KEARNEY — Kearney tow companies are working around the clock to haul vehicles that were destroyed by floodwaters earlier this week.

Kearney City Manager Mike Morgan said that as of last night several hundred vehicles were stranded in hotel parking lots in south Kearney.

Today, Turner Body Shop and Kearney Towing & Repair Center owners said water has receded enough to tow vehicles from that area that was covered in several feet of water.

“The ones that weren’t submerged we could get to, but if they were submerged, it’s just a wait game until the water goes down,” said Tony Turner, Turner Body Shop co-owner.

Turner Body Shop, which operates three tow trucks, has towed about 25 vehicles in the Kearney area since the flood, he said.

Kearney Towing & Repair Center operates 13 tow trucks and has towed 220 vehicles in the Kearney area within that same time frame, according to owner Gary Behlmann.

Earlier this week, Behlmann said they towed vehicles near the Wood River north of Kearney and from the truck stop at Odessa where motorists were stranded Tuesday morning. Turner said they also received a few calls from people whose vehicles got stuck in mud or slid into ditches off of gravel roads.

Kearney Towing & Repair Center was able to reach vehicles at the south Kearney hotels beginning yesterday.

“We were there yesterday pretty much all day,” Behlmann said. “We had three trucks in and out of there today.”

Both tow companies have been on-call 24 hours a day. Though, Behlmann’s trucks say, “23 ½ hour Towing.”

“Well, we’ve got to stop for lunch,” Behlmann quipped.

Behlmann wasn’t sure how many more days his drivers would tow vehicles from the hotel lots. As of Friday afternoon, he said vehicles parked behind the Younes Convention Center still are flooded to their hoods. They won’t tow those vehicles until excess water from the lake is pumped by the city into the Kearney Canal.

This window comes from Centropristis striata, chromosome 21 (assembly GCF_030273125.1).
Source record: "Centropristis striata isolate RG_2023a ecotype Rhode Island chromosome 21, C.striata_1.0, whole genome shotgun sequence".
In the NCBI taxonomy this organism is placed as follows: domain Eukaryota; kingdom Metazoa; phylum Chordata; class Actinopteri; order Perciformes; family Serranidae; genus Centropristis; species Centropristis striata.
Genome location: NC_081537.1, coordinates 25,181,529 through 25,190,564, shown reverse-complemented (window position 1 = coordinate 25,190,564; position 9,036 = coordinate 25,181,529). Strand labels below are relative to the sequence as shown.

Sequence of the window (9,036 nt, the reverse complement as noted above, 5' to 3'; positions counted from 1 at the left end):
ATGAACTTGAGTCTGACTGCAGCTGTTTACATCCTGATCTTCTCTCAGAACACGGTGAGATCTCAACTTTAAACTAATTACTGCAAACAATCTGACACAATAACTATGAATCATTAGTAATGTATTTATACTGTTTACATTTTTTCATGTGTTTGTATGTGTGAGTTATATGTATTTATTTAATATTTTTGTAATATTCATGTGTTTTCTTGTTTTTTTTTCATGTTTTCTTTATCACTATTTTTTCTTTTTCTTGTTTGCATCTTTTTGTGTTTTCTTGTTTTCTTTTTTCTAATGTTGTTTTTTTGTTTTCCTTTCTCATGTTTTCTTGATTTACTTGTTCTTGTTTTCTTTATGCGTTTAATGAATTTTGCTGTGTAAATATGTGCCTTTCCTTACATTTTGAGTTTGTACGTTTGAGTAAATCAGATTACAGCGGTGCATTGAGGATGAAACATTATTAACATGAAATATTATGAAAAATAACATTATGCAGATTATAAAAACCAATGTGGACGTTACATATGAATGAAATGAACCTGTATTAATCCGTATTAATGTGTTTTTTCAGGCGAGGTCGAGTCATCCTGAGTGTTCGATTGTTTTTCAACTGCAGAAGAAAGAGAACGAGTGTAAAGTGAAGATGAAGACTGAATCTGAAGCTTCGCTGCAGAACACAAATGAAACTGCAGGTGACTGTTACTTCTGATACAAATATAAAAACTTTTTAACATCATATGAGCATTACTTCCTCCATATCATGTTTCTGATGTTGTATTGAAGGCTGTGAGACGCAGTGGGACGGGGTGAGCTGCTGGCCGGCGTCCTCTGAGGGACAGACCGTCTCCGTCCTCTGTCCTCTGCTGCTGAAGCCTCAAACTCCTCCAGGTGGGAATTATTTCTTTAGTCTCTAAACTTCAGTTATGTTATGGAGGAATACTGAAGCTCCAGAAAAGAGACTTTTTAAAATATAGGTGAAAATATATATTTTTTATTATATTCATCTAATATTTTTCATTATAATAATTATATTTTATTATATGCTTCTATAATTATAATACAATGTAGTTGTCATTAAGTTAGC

He and Turner said most vehicles at the Kearney hotel parking lots are total losses.

“(It) just caused so much damage sitting in the water like that,” Turner said.

According to Behlmann, high floodwater wreaks havoc on the computers in newer vehicles.

“The bigger problem is the electronics in the new cars. The computers and stuff are down on the floorboard and stuff,” he said.

One car’s computer shorted-out, which popped the trunk and rolled down the windows before Kearney Towing & Repair arrived to the parking lot, Behlmann said.

Behlmann compared new cars with electrical panels to cellphones. When you drop a cellphone in water it shorts out electrical circuits, too. But Behlmann said, “You can’t put a whole car in a bag of rice.”

Often, tow truck drivers know a car is totaled before even reaching it, according to Behlmann.

“You can spot them when you pull into the parking lot. The windows are all fogged up,” he said. “You open the door, it’s a gross smell.”

The next stop for the flooded vehicles is a repair shop, Turner and Behlmann said, where insurance companies will decide whether the vehicles should be repaired. If the insurance companies agree that the vehicles are total losses, salvage companies pick up the vehicles.

Drivers won’t have to wait long on the tow trucks, but Turner said, “The wait is going to be on the insurance companies.”


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